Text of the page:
Practice Relating to Rule 144. Ensuring Respect for International Humanitarian Law Erga Omnes
In 2009, in the Habib case, Australia’s Federal Court held:
There is no question that the executive power extends to the conduct of foreign relations. However, if there be Commonwealth laws which regulate the conduct of those foreign relations then the executive power is limited thereby and those limits are justiciable. For example, Ch 8 of the Criminal Code (Cth) makes criminal a series of war crimes and crimes against humanity based, in part, on the Third and Fourth  Geneva Conventions. It is beyond doubt that the executive power of the Commonwealth does not run to authorising such crimes under the guise of conducting foreign relations.
In 2009, in a statement before the UN Human Rights Council, the ambassador and permanent representative of Australia stated:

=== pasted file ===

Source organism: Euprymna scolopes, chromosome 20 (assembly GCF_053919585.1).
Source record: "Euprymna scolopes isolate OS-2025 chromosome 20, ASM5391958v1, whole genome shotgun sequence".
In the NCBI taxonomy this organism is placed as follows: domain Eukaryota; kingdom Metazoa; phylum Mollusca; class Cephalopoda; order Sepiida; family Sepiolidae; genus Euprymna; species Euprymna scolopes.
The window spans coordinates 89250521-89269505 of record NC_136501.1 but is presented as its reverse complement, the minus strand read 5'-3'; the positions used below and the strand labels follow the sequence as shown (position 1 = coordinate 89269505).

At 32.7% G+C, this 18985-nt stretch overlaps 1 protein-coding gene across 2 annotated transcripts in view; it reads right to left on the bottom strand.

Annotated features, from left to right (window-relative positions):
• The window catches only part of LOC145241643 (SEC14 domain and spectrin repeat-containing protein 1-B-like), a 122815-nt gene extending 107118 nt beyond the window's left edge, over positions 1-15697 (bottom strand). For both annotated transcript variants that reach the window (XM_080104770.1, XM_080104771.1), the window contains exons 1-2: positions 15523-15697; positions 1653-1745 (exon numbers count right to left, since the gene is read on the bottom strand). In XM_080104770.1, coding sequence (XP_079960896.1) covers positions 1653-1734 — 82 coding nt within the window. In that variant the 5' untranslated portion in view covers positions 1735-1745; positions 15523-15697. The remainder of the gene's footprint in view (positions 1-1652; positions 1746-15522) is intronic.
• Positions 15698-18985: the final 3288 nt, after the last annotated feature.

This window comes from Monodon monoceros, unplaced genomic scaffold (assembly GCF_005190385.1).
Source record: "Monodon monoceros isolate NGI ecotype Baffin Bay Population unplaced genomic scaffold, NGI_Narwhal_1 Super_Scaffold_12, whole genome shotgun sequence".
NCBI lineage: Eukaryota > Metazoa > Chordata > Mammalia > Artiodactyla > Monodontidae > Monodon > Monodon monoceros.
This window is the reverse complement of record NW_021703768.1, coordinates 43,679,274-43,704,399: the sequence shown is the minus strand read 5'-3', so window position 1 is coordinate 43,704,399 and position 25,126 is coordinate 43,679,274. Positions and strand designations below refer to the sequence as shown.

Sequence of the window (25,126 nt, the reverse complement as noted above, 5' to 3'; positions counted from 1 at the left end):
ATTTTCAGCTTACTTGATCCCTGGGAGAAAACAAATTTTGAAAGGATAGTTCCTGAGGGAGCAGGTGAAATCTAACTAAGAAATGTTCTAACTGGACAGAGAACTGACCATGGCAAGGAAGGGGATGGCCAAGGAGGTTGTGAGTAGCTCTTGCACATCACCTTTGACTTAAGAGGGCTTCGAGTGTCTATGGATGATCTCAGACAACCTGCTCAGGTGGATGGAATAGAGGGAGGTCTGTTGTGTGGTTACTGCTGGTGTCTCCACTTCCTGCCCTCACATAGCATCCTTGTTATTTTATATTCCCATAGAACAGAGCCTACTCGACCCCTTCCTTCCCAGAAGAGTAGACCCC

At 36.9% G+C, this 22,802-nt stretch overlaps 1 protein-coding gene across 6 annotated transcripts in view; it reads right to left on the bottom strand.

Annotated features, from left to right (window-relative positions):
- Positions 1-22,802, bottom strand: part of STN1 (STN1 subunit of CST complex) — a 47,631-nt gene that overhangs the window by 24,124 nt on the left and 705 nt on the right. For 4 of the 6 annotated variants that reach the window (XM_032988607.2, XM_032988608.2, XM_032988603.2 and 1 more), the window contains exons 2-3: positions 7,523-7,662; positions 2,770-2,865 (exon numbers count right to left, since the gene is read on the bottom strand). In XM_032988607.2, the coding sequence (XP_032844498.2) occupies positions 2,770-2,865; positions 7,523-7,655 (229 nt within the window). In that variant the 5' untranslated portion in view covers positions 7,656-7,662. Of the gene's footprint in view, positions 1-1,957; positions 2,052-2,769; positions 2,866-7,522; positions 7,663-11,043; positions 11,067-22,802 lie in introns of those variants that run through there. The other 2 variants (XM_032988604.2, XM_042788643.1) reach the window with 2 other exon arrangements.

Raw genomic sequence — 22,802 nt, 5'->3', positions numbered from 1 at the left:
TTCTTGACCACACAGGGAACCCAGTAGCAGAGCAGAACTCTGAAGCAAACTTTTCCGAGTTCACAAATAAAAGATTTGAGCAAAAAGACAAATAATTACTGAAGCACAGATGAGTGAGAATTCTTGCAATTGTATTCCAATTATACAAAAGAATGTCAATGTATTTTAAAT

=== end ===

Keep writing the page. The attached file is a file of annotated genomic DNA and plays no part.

Australia was deeply saddened by the tragic events of December-January in the Gaza Strip and southern Israel.
Australia’s strong support for Israel’s right to self-defence is clear. Australia remains greatly concerned by the humanitarian situation in Gaza. Since late 2007, Australia has provided extensive development and humanitarian assistance to the Palestinian Territories, since the conflict in Gaza.
During the conflict, Australia said it was incumbent upon all parties to do everything they could to avoid civilian casualties. We said that we expect all parties to abide by and respect human rights and international humanitarian law.